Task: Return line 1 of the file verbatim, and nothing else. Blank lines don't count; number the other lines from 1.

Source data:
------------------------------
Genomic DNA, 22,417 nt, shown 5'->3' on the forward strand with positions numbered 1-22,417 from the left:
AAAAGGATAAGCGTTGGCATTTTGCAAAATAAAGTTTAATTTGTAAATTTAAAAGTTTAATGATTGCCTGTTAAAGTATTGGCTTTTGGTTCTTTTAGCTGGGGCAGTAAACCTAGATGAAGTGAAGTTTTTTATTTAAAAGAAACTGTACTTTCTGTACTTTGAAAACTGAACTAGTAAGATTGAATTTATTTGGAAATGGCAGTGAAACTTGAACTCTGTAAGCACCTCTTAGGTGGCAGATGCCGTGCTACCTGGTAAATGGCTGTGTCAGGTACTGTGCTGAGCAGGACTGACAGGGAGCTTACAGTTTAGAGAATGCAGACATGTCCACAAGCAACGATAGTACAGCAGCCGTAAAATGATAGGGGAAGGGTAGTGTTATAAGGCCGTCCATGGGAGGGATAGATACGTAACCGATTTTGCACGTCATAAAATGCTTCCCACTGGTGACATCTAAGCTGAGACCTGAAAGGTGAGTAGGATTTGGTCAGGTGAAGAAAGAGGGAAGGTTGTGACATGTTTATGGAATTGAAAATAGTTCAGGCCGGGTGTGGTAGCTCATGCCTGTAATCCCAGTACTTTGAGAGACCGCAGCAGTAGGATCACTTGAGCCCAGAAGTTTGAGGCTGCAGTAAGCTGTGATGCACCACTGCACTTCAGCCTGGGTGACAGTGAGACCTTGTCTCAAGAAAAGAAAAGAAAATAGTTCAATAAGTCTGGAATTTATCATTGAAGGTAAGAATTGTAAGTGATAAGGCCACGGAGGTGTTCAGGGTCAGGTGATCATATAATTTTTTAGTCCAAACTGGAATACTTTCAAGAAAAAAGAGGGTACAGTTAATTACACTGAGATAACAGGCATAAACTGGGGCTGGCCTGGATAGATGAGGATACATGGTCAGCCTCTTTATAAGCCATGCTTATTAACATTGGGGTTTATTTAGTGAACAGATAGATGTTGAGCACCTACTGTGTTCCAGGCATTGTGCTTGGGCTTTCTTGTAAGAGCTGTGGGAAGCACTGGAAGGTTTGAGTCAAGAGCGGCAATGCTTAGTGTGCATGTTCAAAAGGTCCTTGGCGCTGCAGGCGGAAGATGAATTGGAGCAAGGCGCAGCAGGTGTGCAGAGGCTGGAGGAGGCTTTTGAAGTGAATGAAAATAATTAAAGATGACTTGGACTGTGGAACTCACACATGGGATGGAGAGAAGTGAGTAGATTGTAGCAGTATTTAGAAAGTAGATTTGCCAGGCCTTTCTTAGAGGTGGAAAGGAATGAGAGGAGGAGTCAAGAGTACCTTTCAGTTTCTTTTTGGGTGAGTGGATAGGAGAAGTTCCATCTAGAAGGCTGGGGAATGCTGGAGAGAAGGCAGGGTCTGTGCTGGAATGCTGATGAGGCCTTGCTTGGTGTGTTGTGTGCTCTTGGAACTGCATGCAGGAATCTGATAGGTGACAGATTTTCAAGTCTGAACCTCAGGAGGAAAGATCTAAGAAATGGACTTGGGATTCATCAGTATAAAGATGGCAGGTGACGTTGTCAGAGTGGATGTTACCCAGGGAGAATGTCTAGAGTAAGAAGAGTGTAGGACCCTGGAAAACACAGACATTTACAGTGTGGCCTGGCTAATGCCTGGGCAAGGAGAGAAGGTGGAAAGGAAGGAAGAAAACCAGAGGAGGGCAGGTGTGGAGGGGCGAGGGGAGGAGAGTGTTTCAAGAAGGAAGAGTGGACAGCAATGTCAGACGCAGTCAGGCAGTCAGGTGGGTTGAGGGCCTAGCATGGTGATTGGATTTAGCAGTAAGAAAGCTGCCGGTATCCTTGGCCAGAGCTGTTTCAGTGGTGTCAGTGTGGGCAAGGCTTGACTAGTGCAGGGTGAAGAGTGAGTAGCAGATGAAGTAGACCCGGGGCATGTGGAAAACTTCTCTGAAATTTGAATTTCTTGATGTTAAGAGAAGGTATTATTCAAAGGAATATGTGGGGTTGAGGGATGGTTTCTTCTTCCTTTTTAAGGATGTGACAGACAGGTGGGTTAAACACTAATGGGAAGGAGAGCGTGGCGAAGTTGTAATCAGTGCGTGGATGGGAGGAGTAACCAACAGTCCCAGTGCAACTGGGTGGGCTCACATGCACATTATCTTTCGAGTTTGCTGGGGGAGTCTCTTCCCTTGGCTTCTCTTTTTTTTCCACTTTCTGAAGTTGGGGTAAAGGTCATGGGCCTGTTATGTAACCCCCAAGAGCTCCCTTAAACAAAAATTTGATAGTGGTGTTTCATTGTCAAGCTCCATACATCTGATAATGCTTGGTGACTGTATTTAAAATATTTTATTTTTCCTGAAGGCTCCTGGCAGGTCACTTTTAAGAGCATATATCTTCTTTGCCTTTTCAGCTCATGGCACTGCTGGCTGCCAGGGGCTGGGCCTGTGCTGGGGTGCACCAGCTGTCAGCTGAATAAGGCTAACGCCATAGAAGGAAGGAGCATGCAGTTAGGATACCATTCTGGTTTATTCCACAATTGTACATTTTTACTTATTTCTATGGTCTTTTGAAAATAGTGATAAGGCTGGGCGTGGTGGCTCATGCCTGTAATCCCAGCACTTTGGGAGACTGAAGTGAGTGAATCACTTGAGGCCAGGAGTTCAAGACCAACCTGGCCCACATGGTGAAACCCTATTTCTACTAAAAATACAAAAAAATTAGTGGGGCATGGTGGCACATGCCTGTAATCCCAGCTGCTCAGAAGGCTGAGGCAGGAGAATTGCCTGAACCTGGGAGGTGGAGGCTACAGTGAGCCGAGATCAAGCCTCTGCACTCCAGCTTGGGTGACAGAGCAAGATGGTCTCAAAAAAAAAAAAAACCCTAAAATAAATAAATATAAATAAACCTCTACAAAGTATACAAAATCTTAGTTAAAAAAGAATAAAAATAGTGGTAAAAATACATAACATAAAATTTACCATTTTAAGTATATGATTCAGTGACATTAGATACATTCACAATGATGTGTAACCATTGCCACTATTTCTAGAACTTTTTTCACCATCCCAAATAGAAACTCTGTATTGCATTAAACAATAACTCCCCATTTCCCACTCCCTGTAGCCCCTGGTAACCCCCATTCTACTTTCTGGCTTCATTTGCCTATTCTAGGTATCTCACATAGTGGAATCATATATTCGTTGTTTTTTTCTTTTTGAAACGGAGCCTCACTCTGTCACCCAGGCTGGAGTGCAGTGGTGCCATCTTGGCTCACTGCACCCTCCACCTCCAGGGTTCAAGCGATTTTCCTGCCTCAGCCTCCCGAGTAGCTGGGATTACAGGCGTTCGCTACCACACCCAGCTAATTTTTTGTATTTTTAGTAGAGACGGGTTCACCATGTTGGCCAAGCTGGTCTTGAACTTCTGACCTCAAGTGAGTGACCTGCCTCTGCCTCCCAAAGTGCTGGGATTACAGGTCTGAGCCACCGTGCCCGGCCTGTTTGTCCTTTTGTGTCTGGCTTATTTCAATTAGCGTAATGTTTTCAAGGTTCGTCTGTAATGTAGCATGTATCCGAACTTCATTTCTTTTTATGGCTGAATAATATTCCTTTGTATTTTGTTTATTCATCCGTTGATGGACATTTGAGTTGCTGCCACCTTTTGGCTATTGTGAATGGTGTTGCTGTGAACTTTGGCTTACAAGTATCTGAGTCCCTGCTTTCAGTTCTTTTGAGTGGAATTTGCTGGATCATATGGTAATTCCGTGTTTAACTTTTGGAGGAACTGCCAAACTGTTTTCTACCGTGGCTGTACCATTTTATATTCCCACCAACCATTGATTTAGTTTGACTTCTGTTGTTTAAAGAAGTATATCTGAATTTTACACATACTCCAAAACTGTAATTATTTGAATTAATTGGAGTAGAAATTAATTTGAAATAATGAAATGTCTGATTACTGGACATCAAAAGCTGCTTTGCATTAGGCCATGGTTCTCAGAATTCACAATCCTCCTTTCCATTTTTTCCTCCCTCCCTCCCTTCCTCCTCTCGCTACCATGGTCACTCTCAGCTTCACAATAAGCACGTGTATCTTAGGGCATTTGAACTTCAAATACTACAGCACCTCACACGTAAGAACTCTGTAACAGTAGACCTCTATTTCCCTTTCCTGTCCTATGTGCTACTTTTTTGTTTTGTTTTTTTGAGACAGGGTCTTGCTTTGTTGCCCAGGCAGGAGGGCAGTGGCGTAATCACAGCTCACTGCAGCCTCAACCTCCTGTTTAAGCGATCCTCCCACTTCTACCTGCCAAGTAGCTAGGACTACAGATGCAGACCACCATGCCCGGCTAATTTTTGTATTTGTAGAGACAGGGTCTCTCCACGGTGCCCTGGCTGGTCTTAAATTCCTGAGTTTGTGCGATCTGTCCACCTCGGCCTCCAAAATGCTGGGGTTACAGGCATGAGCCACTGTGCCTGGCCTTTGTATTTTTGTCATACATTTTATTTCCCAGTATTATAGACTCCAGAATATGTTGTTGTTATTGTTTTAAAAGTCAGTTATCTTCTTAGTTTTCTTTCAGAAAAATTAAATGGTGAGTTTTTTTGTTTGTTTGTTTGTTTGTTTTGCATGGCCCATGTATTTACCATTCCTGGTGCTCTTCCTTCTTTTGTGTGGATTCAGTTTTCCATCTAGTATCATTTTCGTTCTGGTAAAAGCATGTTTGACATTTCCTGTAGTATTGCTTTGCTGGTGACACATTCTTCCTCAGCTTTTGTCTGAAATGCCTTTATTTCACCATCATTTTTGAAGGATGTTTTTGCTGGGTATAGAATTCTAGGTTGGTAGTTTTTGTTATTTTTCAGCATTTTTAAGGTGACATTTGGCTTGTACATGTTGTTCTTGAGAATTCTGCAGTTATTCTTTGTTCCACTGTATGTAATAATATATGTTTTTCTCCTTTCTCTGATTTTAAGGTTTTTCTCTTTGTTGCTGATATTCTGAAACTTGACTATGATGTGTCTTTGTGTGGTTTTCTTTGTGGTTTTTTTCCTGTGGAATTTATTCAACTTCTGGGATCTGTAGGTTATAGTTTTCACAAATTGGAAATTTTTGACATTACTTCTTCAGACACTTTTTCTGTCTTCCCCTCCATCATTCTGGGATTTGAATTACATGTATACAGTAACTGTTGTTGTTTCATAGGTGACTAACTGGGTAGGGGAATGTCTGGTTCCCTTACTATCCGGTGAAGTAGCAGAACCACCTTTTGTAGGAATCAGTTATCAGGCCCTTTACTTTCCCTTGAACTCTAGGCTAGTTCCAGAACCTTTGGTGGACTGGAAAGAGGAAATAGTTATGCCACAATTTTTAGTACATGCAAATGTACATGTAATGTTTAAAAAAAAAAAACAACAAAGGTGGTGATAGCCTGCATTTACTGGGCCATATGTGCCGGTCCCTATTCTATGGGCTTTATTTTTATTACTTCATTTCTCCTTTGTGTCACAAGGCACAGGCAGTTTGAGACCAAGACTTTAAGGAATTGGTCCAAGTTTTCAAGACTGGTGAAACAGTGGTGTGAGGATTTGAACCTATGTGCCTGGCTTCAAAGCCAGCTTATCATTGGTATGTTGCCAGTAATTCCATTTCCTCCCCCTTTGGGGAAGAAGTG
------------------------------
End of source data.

Genomic DNA, 22,417 nt, shown 5'->3' on the forward strand with positions numbered 1-22,417 from the left: